===================================================================== 20th ACM SIGPLAN International Conference on Functional Programming ICFP 2015 Vancouver, Canada, August 31 - September 2, 2015 http://www.icfpconference.org/icfp2015 ===================================================================== Important Dates ~~~~~~~~~~~~~~~ Submissions due: Friday, February 27 2015, 23:59 UTC-11 Author response: Tuesday, April 21, 2015 through Thursday, 23 April, 2015 Notification: Friday, May 1, 2015 Final copy due: Friday, June 12, 2015 Scope ~~~~~ ICFP 2015 seeks original papers on the art and science of functional programming. Submissions are invited on all topics from principles to practice, from foundations to features, and from abstraction to application. The scope includes all languages that encourage functional programming, including both purely applicative and imperative languages, as well as languages with objects, concurrency, or parallelism. To
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Proposal: Change the signature of mkWeakMVar

libraries list - Fri, 11/07/2014 - 6:16pm
We've had a ticket languishing in the trac for a couple of years that probably belongs as a libraries proposal: https://ghc.haskell.org/trac/ghc/ticket/7285#comment:6 To summarize it here: In base 4.6 addMVarFinalizer is deprecated in favour of mkWeakMVar of type mkWeakMVar :: MVar a -> IO () -> IO (Weak (MVar a)) This type makes it inherently non-compositional. For instance, if we have a larger datatype T that contains an MVar somewhere inside then there in no way to define mkWeakT in terms of mkWeakMVar; instead, mkWeakT would have to be defined along the lines of mkWeakT :: T a -> IO () -> IO (Weak (T a)) mkWeakT m< at >(MkT (MVar m#) _) f = IO $ \s -> case mkWeak# m# m f s of (# s1, w #) -> (# s1, Weak w #) It would be better if the type of mkWeakMVar would change to mkWeakMVar :: MVar a -> v -> Maybe (IO ()) -> IO (Weak v) (i.e., following mkWeak rather than mkWeakPtr). (The same comment goes for related functions such as mkWeakIORef.) I'm personally in favor of the change,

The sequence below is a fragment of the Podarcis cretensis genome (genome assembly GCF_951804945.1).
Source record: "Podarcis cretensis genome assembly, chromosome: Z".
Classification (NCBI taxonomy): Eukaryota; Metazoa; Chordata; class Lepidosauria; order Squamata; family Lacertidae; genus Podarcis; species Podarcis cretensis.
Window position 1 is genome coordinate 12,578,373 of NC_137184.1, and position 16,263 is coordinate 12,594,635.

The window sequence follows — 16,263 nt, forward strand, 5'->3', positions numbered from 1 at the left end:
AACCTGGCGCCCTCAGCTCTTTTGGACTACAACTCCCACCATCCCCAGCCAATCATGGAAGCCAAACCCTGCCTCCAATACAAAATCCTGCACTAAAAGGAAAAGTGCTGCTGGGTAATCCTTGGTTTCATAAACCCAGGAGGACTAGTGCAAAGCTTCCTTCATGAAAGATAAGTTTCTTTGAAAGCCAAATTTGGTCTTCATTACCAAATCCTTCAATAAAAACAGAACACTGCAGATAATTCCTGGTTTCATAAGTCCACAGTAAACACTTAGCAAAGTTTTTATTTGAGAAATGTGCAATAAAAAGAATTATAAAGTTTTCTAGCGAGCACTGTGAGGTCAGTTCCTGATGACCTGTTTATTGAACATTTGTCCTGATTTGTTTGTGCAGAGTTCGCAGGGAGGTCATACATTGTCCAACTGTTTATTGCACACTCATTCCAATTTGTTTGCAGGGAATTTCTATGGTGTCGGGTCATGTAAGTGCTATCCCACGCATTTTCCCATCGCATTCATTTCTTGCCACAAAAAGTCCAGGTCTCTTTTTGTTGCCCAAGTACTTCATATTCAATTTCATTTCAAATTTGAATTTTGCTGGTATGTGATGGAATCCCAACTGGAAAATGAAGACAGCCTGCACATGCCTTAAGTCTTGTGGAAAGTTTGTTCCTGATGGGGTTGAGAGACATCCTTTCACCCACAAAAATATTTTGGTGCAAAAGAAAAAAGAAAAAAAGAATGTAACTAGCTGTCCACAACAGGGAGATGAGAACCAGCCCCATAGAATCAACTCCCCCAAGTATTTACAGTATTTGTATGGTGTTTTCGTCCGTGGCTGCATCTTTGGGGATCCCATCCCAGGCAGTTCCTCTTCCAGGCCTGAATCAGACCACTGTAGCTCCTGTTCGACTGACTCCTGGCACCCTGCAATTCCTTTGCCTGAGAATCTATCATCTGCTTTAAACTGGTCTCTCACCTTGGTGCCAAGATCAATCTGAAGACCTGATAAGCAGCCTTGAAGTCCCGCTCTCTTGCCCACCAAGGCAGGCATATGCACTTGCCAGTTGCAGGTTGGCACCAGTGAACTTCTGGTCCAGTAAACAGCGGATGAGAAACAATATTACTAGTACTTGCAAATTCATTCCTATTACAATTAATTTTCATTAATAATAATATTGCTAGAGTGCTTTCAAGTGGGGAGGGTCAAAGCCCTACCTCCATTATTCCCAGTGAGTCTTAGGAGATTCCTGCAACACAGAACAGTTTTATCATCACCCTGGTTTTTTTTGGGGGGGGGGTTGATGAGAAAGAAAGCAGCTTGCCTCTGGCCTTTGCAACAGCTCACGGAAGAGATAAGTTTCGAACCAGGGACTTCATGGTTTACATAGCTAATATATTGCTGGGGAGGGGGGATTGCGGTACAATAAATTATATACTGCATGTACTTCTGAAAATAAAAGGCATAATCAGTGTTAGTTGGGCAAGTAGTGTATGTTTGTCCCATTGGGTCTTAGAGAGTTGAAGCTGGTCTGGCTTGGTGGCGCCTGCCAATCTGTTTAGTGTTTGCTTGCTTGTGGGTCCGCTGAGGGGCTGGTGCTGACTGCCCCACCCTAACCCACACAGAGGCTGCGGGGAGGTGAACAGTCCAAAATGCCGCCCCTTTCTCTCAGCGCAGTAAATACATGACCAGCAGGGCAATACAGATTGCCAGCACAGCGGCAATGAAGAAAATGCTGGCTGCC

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Discussion: remove the Applicative superclass from Alternative

libraries list - Fri, 11/07/2014 - 3:36am
Currently, Applicative is a superclass of Alternative. Unfortunately, the *only* laws for Alternative are the monoid laws. Sensible sets of laws have been proposed in the past, but unfortunately *none* of them cover all the current important instances. Thus we have a rather awkward situation where Alternative is a subclass of Applicative, but there's no real way to take advantage of that fact. There are essentially no useful functions that would end up with signatures that look like p :: (Applicative f, Alternative f) => ... I'm wondering, therefore, what people think of the idea of making Alternative entirely independent—just a version of Monoid with a different kind. class Alternative f where empty :: f a (<|>) :: f a -> f a -> f a A second option would be to go with a Functor superclass for Alternative; that might save some typing over the independent Alternative, and it comes with the free theorem fmap f empty = empty _______________________________________________ Libraries mailing list Libra
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Question about the PVP regarding changing A.B when no entities are removed/changed